4.  Ensure you have Samples of Student Work:

 

There are many reasons to have student work or student portfolios available.  First of all, the parents will want to see what their child has been doing in class.  It is also a great time to recruit help from the parent in terms of how they can assist at home.  Also, the work can be compared to exemplars which clearly show the levels where the child should be performing.  This is often an eye-opener for some parents who may not know the expectations for their child’s grade and this ability to see a comparison between the expectations and what their child is doing is very helpful.  Lastly, to have student work present for the interview is just one more strategy for you to have a complete body of evidence which supports your report findings.

 

5.  Be Friendly and Dress Professionally:

 

Make no doubt about it, everyone is nervous at the Parent-Teacher interview.  To greet everyone with a warm smile and possibly a handshake will take the edge off right from the start.  It will be greatly appreciated and will contribute greatly to the positivity and productivity of the interview.  Also, professional dress will ensure a good impression as the parent arrives.  This will also start the interview on a great note.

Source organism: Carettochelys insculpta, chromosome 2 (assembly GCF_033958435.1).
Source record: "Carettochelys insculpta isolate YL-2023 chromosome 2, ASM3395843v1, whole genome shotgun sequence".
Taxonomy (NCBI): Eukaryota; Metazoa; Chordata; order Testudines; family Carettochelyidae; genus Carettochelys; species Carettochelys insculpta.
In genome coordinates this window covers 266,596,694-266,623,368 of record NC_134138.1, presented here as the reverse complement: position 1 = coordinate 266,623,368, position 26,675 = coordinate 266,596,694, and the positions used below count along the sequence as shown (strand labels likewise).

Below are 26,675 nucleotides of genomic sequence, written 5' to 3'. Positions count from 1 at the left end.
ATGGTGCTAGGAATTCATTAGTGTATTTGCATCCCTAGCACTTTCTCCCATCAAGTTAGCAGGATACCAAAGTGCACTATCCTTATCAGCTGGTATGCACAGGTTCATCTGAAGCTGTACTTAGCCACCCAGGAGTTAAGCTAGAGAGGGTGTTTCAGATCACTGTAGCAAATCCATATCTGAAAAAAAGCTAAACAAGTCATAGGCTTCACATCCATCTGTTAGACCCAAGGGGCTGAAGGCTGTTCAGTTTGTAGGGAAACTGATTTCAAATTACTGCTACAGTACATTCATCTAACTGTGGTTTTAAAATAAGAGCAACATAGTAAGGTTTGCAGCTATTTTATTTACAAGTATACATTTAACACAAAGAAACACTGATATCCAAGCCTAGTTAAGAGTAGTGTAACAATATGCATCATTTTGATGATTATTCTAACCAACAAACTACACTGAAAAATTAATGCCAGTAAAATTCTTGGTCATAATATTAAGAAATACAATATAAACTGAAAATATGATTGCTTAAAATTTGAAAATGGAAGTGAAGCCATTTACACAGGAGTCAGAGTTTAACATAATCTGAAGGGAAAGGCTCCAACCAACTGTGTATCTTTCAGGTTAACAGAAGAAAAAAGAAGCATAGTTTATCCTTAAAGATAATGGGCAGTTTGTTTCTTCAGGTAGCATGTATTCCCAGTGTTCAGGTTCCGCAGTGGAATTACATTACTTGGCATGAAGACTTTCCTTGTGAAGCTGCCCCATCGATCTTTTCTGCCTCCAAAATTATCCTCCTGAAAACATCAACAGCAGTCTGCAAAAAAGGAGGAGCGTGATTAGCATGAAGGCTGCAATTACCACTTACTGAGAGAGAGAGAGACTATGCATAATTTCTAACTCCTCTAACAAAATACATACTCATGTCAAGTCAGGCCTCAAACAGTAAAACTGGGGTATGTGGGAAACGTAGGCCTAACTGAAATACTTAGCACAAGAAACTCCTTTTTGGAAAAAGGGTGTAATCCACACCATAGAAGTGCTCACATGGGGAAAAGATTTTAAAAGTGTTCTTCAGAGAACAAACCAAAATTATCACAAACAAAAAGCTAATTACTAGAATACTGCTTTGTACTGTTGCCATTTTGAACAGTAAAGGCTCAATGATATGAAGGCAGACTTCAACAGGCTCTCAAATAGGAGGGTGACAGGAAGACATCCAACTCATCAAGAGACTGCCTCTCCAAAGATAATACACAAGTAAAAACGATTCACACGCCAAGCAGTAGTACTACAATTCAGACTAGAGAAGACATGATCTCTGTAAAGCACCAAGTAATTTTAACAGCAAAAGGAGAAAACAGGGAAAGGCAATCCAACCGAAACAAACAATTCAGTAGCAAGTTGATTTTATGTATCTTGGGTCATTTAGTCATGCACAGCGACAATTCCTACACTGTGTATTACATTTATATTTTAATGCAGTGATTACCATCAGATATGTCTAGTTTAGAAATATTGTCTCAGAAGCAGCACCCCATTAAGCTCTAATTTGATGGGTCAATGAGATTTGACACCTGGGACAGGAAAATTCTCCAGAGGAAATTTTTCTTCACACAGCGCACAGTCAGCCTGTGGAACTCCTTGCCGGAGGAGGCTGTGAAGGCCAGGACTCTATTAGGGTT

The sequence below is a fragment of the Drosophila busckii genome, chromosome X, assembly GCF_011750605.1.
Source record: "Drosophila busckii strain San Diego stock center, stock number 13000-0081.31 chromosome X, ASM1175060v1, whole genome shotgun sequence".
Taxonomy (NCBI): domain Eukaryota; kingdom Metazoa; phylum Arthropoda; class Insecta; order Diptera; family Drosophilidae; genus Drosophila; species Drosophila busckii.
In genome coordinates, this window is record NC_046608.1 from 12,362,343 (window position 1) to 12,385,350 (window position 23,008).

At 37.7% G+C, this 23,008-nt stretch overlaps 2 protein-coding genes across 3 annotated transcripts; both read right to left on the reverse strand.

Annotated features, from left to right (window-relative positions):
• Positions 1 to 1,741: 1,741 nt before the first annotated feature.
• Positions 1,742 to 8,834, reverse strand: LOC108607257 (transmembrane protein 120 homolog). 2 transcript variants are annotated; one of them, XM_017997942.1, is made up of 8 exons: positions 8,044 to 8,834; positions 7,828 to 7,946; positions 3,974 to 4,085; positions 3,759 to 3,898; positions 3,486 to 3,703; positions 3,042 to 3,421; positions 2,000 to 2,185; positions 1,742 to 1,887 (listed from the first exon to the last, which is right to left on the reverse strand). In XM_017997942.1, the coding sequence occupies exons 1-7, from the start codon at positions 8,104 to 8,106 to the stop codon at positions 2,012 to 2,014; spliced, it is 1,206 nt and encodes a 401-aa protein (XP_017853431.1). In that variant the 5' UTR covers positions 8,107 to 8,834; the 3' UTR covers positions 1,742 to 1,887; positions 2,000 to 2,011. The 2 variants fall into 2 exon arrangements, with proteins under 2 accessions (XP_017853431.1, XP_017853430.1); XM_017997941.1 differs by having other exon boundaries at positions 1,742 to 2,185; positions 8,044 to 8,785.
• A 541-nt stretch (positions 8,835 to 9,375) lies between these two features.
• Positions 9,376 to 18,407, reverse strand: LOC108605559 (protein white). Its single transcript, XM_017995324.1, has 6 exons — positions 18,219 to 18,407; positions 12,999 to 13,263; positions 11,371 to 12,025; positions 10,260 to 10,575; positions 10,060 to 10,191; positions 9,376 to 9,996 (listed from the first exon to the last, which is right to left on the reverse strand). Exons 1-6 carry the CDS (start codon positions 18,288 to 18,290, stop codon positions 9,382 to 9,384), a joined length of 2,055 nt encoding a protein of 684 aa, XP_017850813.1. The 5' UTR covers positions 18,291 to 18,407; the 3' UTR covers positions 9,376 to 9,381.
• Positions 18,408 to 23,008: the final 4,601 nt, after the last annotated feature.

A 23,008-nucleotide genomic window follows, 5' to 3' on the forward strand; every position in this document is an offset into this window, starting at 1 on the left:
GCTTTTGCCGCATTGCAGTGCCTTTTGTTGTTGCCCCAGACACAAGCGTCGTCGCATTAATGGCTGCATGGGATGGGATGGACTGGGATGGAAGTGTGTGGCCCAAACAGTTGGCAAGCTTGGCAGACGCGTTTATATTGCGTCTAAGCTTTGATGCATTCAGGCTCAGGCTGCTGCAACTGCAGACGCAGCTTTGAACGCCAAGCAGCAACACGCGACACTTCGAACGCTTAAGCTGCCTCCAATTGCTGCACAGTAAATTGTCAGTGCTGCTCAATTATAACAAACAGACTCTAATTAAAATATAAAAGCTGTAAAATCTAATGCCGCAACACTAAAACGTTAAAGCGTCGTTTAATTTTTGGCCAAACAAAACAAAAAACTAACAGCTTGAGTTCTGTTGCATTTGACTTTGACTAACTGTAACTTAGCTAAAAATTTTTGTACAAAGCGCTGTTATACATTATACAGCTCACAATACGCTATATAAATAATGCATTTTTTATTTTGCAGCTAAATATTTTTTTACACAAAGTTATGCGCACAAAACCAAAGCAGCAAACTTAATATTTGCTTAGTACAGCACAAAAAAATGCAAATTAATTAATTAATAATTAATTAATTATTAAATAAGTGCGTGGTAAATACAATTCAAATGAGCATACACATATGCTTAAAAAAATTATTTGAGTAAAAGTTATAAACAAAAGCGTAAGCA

6. Be Positive: Follow the Strengths/Needs/Next Steps Formula:

 

There can be nothing worse for a parent than arriving at an interview and immediately being bombarded by everything their child is doing wrong!  Always start with the positive strengths.  This will ease parental anxiety and make it much more likely that the parent will be on your side, rather than immediately going into defensive mode as they feel their child is being attacked.  You will need to talk about the needs of the child too however.  This can still be done in a very positive manner as you recruit the help of the parent to help you address the needs.  Next Steps should be the final part of your interview and should be a plan that has been created by the parent-teacher (and possibly student) team to help the student improve and begin to address their needs.

 

7.  Redirect When Needed:

 

Sometimes parents will begin talking about other children, parents or teachers.  This is a big no-no.  Gently redirect the parent back to the reason they are at the interview…their child.    If they persist let them know that you are absolutely not allowed to discuss other individuals and will only talk about their child.

 

8.  Hear the Parent: